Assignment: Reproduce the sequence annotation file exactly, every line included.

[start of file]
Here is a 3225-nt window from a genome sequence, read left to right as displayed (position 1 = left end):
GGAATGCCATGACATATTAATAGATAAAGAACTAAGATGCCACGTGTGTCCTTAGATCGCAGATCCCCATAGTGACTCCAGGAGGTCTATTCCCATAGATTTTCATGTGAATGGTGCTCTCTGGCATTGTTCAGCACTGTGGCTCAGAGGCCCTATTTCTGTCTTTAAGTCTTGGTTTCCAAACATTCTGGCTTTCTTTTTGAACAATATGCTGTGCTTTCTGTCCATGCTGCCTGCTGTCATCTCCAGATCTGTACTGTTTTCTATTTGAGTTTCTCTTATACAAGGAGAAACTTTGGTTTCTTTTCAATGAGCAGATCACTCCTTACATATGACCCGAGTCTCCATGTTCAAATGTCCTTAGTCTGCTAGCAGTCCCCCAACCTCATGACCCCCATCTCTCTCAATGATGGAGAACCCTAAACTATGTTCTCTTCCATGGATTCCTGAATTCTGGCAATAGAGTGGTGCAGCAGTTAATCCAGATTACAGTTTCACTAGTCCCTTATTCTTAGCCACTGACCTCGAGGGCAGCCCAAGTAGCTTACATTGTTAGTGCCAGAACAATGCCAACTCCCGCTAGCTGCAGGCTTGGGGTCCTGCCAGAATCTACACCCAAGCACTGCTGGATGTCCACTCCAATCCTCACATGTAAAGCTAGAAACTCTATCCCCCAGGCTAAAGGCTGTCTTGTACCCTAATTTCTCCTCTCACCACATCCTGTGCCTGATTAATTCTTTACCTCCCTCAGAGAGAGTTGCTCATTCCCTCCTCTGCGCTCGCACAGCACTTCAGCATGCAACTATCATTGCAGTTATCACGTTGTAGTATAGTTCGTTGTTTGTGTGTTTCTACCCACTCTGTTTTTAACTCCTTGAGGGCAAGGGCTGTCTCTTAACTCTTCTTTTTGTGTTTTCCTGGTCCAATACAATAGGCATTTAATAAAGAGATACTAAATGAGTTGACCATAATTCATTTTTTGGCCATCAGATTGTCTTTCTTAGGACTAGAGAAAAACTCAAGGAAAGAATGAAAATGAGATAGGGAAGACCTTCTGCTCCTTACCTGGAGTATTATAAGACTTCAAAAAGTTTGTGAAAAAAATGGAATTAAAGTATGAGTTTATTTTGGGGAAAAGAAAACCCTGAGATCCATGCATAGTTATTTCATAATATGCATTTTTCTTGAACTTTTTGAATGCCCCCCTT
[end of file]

Here is a 3225-nt window from a genome sequence, read left to right as displayed (position 1 = left end):
GGAATGCCATGACATATTAATAGATAAAGAACTAAGATGCCACGTGTGTCCTTAGATCGCAGATCCCCATAGTGACTCCAGGAGGTCTATTCCCATAGATTTTCATGTGAATGGTGCTCTCTGGCATTGTTCAGCACTGTGGCTCAGAGGCCCTATTTCTGTCTTTAAGTCTTGGTTTCCAAACATTCTGGCTTTCTTTTTGAACAATATGCTGTGCTTTCTGTCCATGCTGCCTGCTGTCATCTCCAGATCTGTACTGTTTTCTATTTGAGTTTCTCTTATACAAGGAGAAACTTTGGTTTCTTTTCAATGAGCAGATCACTCCTTACATATGACCCGAGTCTCCATGTTCAAATGTCCTTAGTCTGCTAGCAGTCCCCCAACCTCATGACCCCCATCTCTCTCAATGATGGAGAACCCTAAACTATGTTCTCTTCCATGGATTCCTGAATTCTGGCAATAGAGTGGTGCAGCAGTTAATCCAGATTACAGTTTCACTAGTCCCTTATTCTTAGCCACTGACCTCGAGGGCAGCCCAAGTAGCTTACATTGTTAGTGCCAGAACAATGCCAACTCCCGCTAGCTGCAGGCTTGGGGTCCTGCCAGAATCTACACCCAAGCACTGCTGGATGTCCACTCCAATCCTCACATGTAAAGCTAGAAACTCTATCCCCCAGGCTAAAGGCTGTCTTGTACCCTAATTTCTCCTCTCACCACATCCTGTGCCTGATTAATTCTTTACCTCCCTCAGAGAGAGTTGCTCATTCCCTCCTCTGCGCTCGCACAGCACTTCAGCATGCAACTATCATTGCAGTTATCACGTTGTAGTATAGTTCGTTGTTTGTGTGTTTCTACCCACTCTGTTTTTAACTCCTTGAGGGCAAGGGCTGTCTCTTAACTCTTCTTTTTGTGTTTTCCTGGTCCAATACAATAGGCATTTAATAAAGAGATACTAAATGAGTTGACCATAATTCATTTTTTGGCCATCAGATTGTCTTTCTTAGGACTAGAGAAAAACTCAAGGAAAGAATGAAAATGAGATAGGGAAGACCTTCTGCTCCTTACCTGGAGTATTATAAGACTTCAAAAAGTTTGTGAAAAAAATGGAATTAAAGTATGAGTTTATTTTGGGGAAAAGAAAACCCTGAGATCCATGCATAGTTATTTCATAATATGCATTTTTCTTGAACTTTTTGAATGCCCCCCTT